Sen. Glenn Grothman (R-West Bend) said he introduced the bill at the request of Ozaukee County District Attorney Adam Gerol, president of the state district attorneys association. Grothman put a lot of stock in the position of the Judicial Council, which he called “a do-gooder, almost liberal” body.

“You’re not going to get something radically conservative past them,” he said.

But defense lawyers expressed concerns that the move could be the start of erosion of due process rights in the name of saving money.

Hearsay is testimony from a witness about what another witness said, offered for the truth of the statement. It is generally prohibited because it is considered less reliable and because defendants have the right to confront witnesses against them, though there are exceptions in the rules of evidence.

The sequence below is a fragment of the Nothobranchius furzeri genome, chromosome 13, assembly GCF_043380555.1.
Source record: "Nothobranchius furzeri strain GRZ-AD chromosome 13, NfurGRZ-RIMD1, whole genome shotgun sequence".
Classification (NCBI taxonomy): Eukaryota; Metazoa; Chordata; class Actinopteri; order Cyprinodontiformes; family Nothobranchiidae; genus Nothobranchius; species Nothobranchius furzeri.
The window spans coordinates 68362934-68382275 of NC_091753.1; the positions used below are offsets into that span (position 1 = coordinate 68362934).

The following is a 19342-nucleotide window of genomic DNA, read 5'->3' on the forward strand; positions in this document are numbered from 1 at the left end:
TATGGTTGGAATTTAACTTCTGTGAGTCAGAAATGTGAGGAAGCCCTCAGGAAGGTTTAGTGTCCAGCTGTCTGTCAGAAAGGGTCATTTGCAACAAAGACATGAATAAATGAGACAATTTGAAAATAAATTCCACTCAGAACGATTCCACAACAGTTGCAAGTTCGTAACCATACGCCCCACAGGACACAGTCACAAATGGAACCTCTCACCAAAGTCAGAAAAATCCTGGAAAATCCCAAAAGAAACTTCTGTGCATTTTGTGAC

But Gerol notes that preliminary hearings are not trials. They are statutory creations, not required by the state or federal constitu tions. In the vast majority of cases, defendants either waive their right to the preliminary examination, or a judge finds sufficient probable cause to bind the defendant over for trial. He said when the hearings are held, defense lawyers often use them to get an early feeling for testimony from state witnesses, almost like taking a deposition.

Hearsay is allowed at preliminary examinations to show ownership of property, or lack of consent to enter a building, or any element of identity theft. The new law would expand it to any use – such as letting a detective state what the victim of a violent crime said happened to them.

Preliminary hearings must be granted within 20 days after someone is charged with a felony via a complaint, which itself is generally hearsay – an officer’s narrative of the evidence, including witness statements.